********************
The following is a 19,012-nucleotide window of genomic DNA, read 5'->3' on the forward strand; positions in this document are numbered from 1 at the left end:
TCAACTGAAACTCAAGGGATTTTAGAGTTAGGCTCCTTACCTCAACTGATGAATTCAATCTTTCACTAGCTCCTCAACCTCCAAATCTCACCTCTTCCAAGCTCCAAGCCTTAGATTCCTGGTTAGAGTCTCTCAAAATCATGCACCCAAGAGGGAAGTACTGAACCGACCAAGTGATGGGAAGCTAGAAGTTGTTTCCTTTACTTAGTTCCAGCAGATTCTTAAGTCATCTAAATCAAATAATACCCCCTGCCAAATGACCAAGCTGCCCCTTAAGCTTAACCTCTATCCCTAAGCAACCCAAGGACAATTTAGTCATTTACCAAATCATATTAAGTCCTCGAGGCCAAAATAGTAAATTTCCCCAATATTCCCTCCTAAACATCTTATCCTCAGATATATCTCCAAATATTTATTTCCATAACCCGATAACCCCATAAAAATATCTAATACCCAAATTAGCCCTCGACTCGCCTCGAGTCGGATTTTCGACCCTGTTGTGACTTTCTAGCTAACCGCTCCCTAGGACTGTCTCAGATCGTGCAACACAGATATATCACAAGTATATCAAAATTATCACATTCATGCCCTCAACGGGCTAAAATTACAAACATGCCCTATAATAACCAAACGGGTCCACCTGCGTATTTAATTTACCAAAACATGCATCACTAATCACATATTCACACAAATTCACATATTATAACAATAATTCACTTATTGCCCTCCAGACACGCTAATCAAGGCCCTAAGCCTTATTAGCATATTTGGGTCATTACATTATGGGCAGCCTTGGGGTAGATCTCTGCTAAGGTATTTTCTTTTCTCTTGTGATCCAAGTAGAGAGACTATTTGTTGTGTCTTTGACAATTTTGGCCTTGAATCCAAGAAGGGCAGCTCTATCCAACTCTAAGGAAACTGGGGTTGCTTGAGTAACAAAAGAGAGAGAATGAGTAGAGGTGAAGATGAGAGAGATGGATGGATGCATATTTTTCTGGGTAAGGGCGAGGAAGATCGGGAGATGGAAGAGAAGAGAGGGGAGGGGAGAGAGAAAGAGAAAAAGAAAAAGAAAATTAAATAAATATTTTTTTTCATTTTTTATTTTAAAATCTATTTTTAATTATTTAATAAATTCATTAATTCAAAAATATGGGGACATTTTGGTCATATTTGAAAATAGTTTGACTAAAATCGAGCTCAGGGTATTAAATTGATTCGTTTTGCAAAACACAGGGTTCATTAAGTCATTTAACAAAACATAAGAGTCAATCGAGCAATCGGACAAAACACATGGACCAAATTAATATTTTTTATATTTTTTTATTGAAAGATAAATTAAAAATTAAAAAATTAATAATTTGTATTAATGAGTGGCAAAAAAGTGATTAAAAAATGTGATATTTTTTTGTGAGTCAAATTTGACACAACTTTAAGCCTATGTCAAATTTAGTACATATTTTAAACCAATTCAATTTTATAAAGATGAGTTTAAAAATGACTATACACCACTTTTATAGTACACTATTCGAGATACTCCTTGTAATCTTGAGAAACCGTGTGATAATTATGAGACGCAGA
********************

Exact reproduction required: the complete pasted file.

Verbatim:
The following is a 19,012-nucleotide window of genomic DNA, read 5'->3' on the forward strand; positions in this document are numbered from 1 at the left end:
TCAACTGAAACTCAAGGGATTTTAGAGTTAGGCTCCTTACCTCAACTGATGAATTCAATCTTTCACTAGCTCCTCAACCTCCAAATCTCACCTCTTCCAAGCTCCAAGCCTTAGATTCCTGGTTAGAGTCTCTCAAAATCATGCACCCAAGAGGGAAGTACTGAACCGACCAAGTGATGGGAAGCTAGAAGTTGTTTCCTTTACTTAGTTCCAGCAGATTCTTAAGTCATCTAAATCAAATAATACCCCCTGCCAAATGACCAAGCTGCCCCTTAAGCTTAACCTCTATCCCTAAGCAACCCAAGGACAATTTAGTCATTTACCAAATCATATTAAGTCCTCGAGGCCAAAATAGTAAATTTCCCCAATATTCCCTCCTAAACATCTTATCCTCAGATATATCTCCAAATATTTATTTCCATAACCCGATAACCCCATAAAAATATCTAATACCCAAATTAGCCCTCGACTCGCCTCGAGTCGGATTTTCGACCCTGTTGTGACTTTCTAGCTAACCGCTCCCTAGGACTGTCTCAGATCGTGCAACACAGATATATCACAAGTATATCAAAATTATCACATTCATGCCCTCAACGGGCTAAAATTACAAACATGCCCTATAATAACCAAACGGGTCCACCTGCGTATTTAATTTACCAAAACATGCATCACTAATCACATATTCACACAAATTCACATATTATAACAATAATTCACTTATTGCCCTCCAGACACGCTAATCAAGGCCCTAAGCCTTATTAGCATATTTGGGTCATTACATTATGGGCAGCCTTGGGGTAGATCTCTGCTAAGGTATTTTCTTTTCTCTTGTGATCCAAGTAGAGAGACTATTTGTTGTGTCTTTGACAATTTTGGCCTTGAATCCAAGAAGGGCAGCTCTATCCAACTCTAAGGAAACTGGGGTTGCTTGAGTAACAAAAGAGAGAGAATGAGTAGAGGTGAAGATGAGAGAGATGGATGGATGCATATTTTTCTGGGTAAGGGCGAGGAAGATCGGGAGATGGAAGAGAAGAGAGGGGAGGGGAGAGAGAAAGAGAAAAAGAAAAAGAAAATTAAATAAATATTTTTTTTCATTTTTTATTTTAAAATCTATTTTTAATTATTTAATAAATTCATTAATTCAAAAATATGGGGACATTTTGGTCATATTTGAAAATAGTTTGACTAAAATCGAGCTCAGGGTATTAAATTGATTCGTTTTGCAAAACACAGGGTTCATTAAGTCATTTAACAAAACATAAGAGTCAATCGAGCAATCGGACAAAACACATGGACCAAATTAATATTTTTTATATTTTTTTATTGAAAGATAAATTAAAAATTAAAAAATTAATAATTTGTATTAATGAGTGGCAAAAAAGTGATTAAAAAATGTGATATTTTTTTGTGAGTCAAATTTGACACAACTTTAAGCCTATGTCAAATTTAGTACATATTTTAAACCAATTCAATTTTATAAAGATGAGTTTAAAAATGACTATACACCACTTTTATAGTACACTATTCGAGATACTCCTTGTAATCTTGAGAAACCGTGTGATAATTATGAGACGCAGA